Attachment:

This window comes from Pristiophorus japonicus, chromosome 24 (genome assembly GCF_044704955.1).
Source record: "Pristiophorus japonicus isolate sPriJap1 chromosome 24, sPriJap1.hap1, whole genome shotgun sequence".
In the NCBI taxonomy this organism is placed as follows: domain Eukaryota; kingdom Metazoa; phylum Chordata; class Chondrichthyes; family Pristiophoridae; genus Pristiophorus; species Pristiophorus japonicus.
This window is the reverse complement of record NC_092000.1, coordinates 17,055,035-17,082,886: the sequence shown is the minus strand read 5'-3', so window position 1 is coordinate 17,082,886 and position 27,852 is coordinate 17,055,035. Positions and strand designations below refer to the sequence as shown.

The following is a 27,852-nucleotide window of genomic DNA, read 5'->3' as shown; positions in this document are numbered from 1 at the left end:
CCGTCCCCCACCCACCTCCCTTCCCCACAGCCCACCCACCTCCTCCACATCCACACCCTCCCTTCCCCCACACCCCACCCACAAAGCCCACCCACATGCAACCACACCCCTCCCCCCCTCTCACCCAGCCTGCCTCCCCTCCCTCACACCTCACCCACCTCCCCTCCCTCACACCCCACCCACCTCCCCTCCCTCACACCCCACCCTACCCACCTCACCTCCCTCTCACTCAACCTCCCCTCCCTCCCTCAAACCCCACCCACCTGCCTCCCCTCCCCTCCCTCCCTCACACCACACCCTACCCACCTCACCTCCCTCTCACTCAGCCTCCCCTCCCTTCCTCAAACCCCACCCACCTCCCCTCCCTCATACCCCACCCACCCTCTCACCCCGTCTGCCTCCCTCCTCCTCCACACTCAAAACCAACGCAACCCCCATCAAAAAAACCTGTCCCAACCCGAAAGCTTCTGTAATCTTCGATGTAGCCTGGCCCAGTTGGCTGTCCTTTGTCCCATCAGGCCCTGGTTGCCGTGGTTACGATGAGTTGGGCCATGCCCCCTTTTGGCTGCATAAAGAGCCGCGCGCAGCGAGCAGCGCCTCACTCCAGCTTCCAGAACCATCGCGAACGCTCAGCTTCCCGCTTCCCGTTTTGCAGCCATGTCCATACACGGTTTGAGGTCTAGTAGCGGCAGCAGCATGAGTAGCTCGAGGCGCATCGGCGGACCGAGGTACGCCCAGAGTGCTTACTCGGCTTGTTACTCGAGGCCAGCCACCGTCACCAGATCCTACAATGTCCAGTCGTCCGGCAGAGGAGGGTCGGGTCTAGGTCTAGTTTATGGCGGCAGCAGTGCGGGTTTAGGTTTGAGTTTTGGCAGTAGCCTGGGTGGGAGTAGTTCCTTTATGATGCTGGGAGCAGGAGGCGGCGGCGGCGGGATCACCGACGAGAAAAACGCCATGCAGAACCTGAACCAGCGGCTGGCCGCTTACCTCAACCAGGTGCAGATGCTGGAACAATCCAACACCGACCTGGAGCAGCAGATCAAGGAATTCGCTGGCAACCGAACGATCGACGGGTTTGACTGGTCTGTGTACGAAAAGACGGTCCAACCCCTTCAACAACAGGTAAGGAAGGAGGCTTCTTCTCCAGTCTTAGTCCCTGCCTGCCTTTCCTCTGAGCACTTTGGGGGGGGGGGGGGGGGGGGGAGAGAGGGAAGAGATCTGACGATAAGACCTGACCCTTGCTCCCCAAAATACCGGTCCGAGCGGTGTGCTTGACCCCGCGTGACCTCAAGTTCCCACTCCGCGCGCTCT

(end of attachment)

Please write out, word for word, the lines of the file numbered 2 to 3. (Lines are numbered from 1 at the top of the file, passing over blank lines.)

Source record: "Pristiophorus japonicus isolate sPriJap1 chromosome 24, sPriJap1.hap1, whole genome shotgun sequence".
In the NCBI taxonomy this organism is placed as follows: domain Eukaryota; kingdom Metazoa; phylum Chordata; class Chondrichthyes; family Pristiophoridae; genus Pristiophorus; species Pristiophorus japonicus.